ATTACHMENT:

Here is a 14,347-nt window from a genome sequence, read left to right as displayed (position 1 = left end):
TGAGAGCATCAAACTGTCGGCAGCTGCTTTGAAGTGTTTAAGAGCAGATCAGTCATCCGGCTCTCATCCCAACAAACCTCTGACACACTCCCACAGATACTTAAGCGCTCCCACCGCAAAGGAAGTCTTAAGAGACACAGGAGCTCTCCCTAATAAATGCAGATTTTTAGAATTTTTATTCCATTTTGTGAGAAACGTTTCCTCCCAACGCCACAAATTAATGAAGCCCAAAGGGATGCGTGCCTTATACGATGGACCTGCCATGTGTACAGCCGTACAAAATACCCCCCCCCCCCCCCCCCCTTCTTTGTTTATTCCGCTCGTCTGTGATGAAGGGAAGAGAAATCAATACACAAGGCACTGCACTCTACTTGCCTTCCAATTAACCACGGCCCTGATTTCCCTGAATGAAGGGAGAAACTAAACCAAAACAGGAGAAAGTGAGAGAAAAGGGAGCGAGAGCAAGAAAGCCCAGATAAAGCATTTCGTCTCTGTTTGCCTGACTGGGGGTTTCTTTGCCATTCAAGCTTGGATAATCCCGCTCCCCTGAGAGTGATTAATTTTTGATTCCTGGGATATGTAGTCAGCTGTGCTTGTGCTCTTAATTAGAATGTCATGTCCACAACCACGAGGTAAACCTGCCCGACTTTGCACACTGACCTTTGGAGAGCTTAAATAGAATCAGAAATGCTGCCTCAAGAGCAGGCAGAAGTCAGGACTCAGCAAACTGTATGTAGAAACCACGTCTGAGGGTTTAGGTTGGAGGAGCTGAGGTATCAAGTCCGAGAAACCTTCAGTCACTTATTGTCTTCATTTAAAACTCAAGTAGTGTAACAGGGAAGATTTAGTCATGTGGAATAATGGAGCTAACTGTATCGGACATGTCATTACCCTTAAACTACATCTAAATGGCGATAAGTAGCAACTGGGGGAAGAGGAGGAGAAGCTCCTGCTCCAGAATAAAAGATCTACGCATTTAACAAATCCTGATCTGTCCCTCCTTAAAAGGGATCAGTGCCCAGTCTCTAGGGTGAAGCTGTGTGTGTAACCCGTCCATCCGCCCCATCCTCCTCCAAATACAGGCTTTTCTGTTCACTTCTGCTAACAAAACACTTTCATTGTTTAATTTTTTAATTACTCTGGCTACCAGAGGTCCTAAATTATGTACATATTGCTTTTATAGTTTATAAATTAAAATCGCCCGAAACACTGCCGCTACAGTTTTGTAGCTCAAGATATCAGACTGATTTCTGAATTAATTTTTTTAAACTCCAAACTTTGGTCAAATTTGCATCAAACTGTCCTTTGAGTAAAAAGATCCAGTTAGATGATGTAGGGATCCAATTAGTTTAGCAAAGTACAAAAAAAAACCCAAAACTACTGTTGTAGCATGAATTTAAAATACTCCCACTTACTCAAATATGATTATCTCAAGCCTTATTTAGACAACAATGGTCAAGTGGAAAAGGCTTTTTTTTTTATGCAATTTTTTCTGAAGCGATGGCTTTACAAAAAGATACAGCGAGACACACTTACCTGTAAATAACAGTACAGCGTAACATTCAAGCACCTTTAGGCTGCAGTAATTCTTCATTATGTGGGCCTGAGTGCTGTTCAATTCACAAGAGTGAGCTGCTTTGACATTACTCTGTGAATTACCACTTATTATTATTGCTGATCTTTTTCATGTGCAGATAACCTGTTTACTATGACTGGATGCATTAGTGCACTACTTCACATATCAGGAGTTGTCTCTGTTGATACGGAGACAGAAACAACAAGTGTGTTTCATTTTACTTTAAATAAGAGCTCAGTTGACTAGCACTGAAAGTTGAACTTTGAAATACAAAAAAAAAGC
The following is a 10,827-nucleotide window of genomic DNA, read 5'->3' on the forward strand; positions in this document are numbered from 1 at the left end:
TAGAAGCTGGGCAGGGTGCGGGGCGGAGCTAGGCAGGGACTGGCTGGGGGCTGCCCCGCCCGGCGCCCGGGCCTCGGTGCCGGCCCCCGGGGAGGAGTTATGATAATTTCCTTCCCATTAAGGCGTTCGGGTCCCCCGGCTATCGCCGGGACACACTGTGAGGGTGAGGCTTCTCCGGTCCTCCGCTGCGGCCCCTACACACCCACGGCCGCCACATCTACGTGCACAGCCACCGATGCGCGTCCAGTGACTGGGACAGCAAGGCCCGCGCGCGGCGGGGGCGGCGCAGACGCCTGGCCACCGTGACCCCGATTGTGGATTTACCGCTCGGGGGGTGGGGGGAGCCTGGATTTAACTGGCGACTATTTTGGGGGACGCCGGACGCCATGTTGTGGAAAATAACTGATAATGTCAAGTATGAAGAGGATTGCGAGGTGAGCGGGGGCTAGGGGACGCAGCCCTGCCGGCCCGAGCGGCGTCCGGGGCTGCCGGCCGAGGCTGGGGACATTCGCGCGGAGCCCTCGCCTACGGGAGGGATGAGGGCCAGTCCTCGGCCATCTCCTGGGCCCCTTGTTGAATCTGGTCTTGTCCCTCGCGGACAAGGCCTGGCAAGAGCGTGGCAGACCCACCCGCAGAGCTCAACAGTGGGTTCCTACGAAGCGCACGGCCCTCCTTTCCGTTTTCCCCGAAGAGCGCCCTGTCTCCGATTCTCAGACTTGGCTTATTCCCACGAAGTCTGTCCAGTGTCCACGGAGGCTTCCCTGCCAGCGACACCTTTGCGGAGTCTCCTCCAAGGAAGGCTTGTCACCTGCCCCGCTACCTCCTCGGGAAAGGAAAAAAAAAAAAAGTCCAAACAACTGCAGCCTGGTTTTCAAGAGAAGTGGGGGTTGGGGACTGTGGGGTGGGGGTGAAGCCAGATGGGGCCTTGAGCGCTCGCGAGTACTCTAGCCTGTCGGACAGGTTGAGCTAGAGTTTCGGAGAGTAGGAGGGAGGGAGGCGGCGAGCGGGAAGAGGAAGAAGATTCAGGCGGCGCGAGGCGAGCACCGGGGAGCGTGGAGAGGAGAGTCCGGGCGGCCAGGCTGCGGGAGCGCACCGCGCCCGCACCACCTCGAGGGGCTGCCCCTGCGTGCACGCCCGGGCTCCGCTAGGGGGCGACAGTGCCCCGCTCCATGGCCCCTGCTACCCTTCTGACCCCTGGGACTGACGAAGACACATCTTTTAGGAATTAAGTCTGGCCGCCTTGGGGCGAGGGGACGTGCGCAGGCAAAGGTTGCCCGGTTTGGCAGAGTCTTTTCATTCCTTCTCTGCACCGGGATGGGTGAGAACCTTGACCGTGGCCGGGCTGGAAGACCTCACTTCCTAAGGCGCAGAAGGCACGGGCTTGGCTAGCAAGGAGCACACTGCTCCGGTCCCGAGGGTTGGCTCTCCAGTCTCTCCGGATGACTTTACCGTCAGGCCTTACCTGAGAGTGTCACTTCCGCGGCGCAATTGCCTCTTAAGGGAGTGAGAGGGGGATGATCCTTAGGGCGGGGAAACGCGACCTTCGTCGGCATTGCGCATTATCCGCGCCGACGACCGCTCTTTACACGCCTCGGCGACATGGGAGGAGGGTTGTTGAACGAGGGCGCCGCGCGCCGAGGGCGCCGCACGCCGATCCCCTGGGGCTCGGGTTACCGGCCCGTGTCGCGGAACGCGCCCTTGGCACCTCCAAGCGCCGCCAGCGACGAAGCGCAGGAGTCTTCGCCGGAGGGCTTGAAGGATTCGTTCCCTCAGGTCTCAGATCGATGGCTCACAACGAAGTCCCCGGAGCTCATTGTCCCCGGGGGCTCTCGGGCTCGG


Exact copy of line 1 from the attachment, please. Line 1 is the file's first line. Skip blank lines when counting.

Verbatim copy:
Here is a 14,347-nt window from a genome sequence, read left to right as displayed (position 1 = left end):